Should you forget your super and attack your mortgage while rates are low?
With a limited budget and a mortgage, many Australians wonder whether they should add more money to their super or increase their home loan repayments. With the tax advantages of super, topping up your balance in preparation for retirement seems like a good idea. The problem however, is knowing what is right for your situation – is it really better to add to your super or to pay down your mortgage?
As an example, if you are a regular Australian on a middle income wage who is not going to retire in the next 5 years, but you don’t want to lock all of your money away, then it might be best if you pay down your mortgage. If you do this, you can access these additional payments through an equity loan at any time. This is handy if your financial situation takes a turn for the worse or you have unexpected expenses.
On the other hand, if you don’t need access to this cash before retirement, then topping up your super might be the best option, rather than paying down your mortgage. Let’s take a look at some of the benefits of each option, so you can decide which is best for your situation.
Benefits of topping up your superannuation
You can use your pre-tax dollars and make on-going additional payments to your super via salary sacrificing. This is a great way to increase your superannuation and is a solid tax effective strategy for middle to high income earners. When you salary sacrifice, you reduce your marginal tax rate from 32.5%, 37.0% or 47.0% to a low 15% (depending on your income and your marginal tax rate).
The higher your marginal tax rate, the more tax you can save and the greater the boost to your super. As an example, if your marginal tax rate is 34.5% (including Medicare) and you want to add an additional $200 of your post-tax dollars each month to your super ($2400 over the year), then the equivalent contribution would be $3664 added to your super.
If you decided not to do this and instead, you added an extra $200 a month to your mortgage, you would only pay off an extra $2400 over a year. Of course, this doesn’t account for the reduction in your principal and the associated drop in the calculation of your interest, but dollar for dollar, the super option might be more suitable for you in the long term.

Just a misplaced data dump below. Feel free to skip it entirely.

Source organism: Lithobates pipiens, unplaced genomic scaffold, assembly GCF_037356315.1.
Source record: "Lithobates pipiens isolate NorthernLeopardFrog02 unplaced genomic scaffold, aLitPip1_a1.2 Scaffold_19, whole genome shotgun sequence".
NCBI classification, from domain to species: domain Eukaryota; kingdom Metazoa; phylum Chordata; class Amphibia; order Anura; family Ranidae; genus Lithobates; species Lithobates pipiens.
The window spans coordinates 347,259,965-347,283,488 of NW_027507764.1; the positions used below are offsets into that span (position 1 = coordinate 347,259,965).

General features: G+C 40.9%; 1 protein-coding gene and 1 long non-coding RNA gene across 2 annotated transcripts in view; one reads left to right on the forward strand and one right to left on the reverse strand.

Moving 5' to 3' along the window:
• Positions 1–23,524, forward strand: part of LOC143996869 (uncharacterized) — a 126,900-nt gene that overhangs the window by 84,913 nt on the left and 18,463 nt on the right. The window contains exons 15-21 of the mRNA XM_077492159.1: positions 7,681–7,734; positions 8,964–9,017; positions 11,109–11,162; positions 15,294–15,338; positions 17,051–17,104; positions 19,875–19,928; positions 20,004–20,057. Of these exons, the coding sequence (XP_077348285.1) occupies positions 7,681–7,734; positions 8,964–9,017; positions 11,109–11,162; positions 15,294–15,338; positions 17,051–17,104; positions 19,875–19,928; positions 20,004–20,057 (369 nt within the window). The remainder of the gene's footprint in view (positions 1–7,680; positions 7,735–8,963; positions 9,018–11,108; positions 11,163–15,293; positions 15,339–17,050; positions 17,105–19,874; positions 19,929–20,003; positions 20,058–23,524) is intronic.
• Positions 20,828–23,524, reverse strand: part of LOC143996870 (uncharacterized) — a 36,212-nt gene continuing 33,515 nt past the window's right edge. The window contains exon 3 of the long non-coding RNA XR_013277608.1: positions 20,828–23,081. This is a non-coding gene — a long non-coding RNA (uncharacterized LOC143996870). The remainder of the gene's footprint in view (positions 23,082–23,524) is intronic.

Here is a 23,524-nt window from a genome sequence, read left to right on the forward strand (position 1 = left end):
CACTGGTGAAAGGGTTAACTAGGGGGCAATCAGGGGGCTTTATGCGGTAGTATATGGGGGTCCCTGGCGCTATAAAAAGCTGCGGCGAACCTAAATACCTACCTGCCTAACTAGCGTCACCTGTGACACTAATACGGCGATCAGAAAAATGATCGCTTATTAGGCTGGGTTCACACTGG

The drawback is that once you have added this extra money to your super, you cannot redraw it until you retire or if certain conditions are met.
Benefits of paying down your mortgage
On the other hand, making extra payments to your mortgage can help you save thousands in interest payments over the life of the loan, giving you not only more money in your pocket, but also the security of a mortgage free life.
With interest rates at an all-time low in Australia, paying down your mortgage as opposed to adding extra money to your super is a serious alternative and needs to be given due consideration. For many of us, living mortgage free can make a massive difference to our lifestyle, and can lead to greater financial security in the long term.
Remember however, that when you increase the amount of your home loan repayments, you are using your after tax dollars, so you lose the upfront tax benefits of adding this money to your super. For many Australians, the seduction of paying off their mortgage earlier and saving thousands of dollars on interest payments, far outweighs any tax incentives associated with salary sacrificing.
If you are unsure of which option is best for your situation, speak to your adviser who can help you make the best decision for your family.
This information has been prepared by Primestock Securities Limited ABN 67 089 676 068, AFSL 239180 (“Prime”). Prime accepts no obligation to correct or update the information or opinions in it. This information does not take into account your objectives, financial situation or needs. Before acting on this information, you should consider whether it is appropriate to your situation. It is recommended that you obtain financial, legal and taxation advice before making any financial investment decision. Prime is bound by the Australian Privacy Principles for the handling of personal information.